In an article in the Tampa Bay Times in late September, Mayor Bob Buckhorn discussed his ideas for the park, including adding a restaurant and retail, setting off alarms with Councilman Frank Reddick.
Reddick had other issues as well, such as wanting to unearth more about a deal that the City Council and Mayor Pam Iorio made in 2003 with the nonprofit Stewards Foundation, whose mission is to use rowing to teach responsibility and teamwork to young people. The agreement allowed the foundation to lease areas of the park for $1 a year for 25 years; so far Stewards has built a temporary boathouse in the park, but not a permanent structure as originally contemplated.
The concerns of Reddick and other councilpersons prompted the mayor's chief of staff, Santiago Corrada, to go before the Council today and explain just what is going on with Riverfront Park.
Corrada explained that although Riverfront is a publicly owned park conveyed to the city by the University of Tampa 40 years ago, a number of agreements have been made by city officials with the Boys and Girls Club and Tampa Prep to use some of the fields and parking areas.
But he wanted to emphasize that there would be plenty of opportunity for the public to weigh in on any major changes to the park. "To my knowledge...we have never gone in and master planned or changed the park without a lot of public input and without this council or any other council being involved in the ultimate contract for any renovations or improvements," Corrada emphasized.
He did say one thing the city would like improve is the "re-orientation" of Laurel Street, which connects downtown with the northern part of the park on the west bank of the Hillsborough.
Buckhorn is working on a myriad of plans for the west bank, such as razing the 70-year-old-plus North Boulevard Homes public housing complex, and adding more housing and retail to the area.
City Councilwoman Mary Mulhern asked Corrada about Buckhorn's comments in the Times that he was contemplating putting a restaurant into the park, an idea that he's also explored for Curtis Hixon and the proposed Water Works Park.
Santiago downplayed the comment. "I believe that's been taken and some folks have run with it to say that there's permanently going to be a restaurant in there." And he said that no request for proposals has been issued. "We are not there yet. We have to make sure that we don't set things on fire that are not on fire," he added.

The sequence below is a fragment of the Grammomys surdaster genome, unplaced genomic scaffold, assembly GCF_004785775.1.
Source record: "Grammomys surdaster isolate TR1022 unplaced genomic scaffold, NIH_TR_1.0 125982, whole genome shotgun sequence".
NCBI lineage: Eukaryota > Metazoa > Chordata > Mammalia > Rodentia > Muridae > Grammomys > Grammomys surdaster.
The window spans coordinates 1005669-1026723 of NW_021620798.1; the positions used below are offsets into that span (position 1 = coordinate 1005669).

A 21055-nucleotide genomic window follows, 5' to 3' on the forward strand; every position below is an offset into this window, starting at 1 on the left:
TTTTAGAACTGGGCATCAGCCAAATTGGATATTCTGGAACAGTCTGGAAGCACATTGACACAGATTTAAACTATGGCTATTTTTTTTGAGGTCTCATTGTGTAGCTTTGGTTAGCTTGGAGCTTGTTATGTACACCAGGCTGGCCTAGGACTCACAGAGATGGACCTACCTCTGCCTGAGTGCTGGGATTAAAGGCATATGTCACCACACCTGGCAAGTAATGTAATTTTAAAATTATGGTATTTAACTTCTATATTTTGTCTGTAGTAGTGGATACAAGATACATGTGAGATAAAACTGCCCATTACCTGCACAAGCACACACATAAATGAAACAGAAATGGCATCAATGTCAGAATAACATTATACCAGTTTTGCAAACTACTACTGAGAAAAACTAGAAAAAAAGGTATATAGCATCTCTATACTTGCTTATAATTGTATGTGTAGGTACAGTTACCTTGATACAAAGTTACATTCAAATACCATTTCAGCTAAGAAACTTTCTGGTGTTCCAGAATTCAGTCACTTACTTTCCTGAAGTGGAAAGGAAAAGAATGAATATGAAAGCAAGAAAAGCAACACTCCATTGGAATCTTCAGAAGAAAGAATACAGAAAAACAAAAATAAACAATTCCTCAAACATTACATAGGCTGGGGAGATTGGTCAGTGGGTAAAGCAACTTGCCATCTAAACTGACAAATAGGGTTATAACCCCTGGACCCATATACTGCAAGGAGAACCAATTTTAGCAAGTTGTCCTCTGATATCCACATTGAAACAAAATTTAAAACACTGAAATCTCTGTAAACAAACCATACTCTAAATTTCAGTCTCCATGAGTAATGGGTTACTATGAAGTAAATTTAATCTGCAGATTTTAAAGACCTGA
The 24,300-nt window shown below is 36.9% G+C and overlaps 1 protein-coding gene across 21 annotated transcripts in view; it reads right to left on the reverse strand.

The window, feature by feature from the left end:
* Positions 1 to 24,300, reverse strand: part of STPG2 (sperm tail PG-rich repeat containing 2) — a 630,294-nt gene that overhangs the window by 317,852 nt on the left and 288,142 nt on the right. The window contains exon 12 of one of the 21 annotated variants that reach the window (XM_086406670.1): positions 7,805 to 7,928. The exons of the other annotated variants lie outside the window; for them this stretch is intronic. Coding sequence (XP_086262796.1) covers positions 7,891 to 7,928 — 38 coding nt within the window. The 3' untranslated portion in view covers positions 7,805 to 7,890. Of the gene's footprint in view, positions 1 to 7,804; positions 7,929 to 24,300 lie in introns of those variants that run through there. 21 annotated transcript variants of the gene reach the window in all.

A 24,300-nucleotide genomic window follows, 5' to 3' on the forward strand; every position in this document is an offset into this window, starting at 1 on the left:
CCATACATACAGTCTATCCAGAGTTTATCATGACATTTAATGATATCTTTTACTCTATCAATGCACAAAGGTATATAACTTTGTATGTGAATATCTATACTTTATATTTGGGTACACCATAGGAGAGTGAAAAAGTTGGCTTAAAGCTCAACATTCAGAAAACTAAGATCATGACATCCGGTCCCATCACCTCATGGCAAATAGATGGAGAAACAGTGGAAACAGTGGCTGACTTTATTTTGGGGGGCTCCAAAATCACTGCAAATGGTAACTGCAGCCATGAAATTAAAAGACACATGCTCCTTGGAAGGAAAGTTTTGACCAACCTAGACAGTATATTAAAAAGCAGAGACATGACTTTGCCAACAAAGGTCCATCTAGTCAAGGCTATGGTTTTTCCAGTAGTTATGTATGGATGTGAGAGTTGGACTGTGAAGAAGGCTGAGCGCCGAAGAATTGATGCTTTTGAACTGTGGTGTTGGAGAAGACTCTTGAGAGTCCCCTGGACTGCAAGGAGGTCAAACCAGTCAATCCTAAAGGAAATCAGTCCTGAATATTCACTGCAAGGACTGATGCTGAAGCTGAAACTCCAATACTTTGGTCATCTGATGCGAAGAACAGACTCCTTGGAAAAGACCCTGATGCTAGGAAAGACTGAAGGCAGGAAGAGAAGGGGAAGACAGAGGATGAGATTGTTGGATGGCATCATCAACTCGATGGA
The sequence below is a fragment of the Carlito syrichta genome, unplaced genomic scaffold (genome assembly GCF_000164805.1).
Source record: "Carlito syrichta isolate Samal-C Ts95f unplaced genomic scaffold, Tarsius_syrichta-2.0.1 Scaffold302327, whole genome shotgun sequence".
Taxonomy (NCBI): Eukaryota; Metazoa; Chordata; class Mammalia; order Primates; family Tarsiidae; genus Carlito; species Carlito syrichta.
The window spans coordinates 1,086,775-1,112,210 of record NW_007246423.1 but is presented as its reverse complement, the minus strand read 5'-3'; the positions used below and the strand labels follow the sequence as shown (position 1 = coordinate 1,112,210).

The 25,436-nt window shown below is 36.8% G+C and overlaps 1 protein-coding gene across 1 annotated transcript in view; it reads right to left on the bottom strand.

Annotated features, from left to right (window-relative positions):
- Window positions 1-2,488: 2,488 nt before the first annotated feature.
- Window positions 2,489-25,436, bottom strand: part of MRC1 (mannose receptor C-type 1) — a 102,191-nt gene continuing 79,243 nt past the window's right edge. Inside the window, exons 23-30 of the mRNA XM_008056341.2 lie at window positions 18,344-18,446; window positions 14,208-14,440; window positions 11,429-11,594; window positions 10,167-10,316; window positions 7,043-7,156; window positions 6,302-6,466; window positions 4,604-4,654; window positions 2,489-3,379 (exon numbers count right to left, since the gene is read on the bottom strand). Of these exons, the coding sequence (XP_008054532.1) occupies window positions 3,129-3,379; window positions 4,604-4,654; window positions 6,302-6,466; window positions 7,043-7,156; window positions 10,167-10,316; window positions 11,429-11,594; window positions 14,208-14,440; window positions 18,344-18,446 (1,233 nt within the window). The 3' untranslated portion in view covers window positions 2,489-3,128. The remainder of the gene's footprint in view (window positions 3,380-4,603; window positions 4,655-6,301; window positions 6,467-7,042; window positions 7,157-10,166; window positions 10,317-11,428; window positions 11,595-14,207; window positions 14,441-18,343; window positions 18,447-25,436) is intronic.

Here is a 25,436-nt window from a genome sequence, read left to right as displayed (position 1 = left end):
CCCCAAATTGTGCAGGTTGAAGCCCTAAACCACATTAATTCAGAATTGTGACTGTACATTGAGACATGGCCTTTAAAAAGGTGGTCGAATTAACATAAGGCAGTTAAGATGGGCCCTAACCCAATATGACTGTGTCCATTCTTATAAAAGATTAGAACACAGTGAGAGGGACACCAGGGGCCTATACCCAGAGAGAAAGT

But that didn't appease Councilman Reddick. "There would not be even any smoke if it was not started by the man who heads the office over there," pointing toward the mayor's office (vaguely). "That's where that came from, so let's be clear on that."
Reddick had lots of questions about the city's deal with the Stewards Foundation, Tampa Prep and the Boys & Girls Club, wondering if members of those groups had priority access to the park's basketball courts, softball fields or tennis courts.
"If this is still a public facility, and you have an agreement where you let a private entity have priority over a public facility, then that's a problem," Reddick said.
Corrada said the public/private deals at Riverfront Park are not unique and are replicated at other city facilities. He wouldn't comment on whether that was proper or not, but said they were all done legally, and has never been an issue in the past.
Councilman Mike Suarez asked if it was possible for the city to unilaterally cancel the 25-year pact with the Stewards Foundation. He was told by a city attorney that wouldn't be possible. "There's a lot of fear and rumor-mongering that goes on, and we have to listen to it," Suarez complained.
The Florida Sentinel-Bulletin reported last week that after Buckhorn's comments about the park, "the surrounding community didn't like what they heard..."
The Council voted unanimously on a resolution sponsored by Frank Reddick that would have the city's legal department review its contract with the Stewards Foundation and report back to them next month.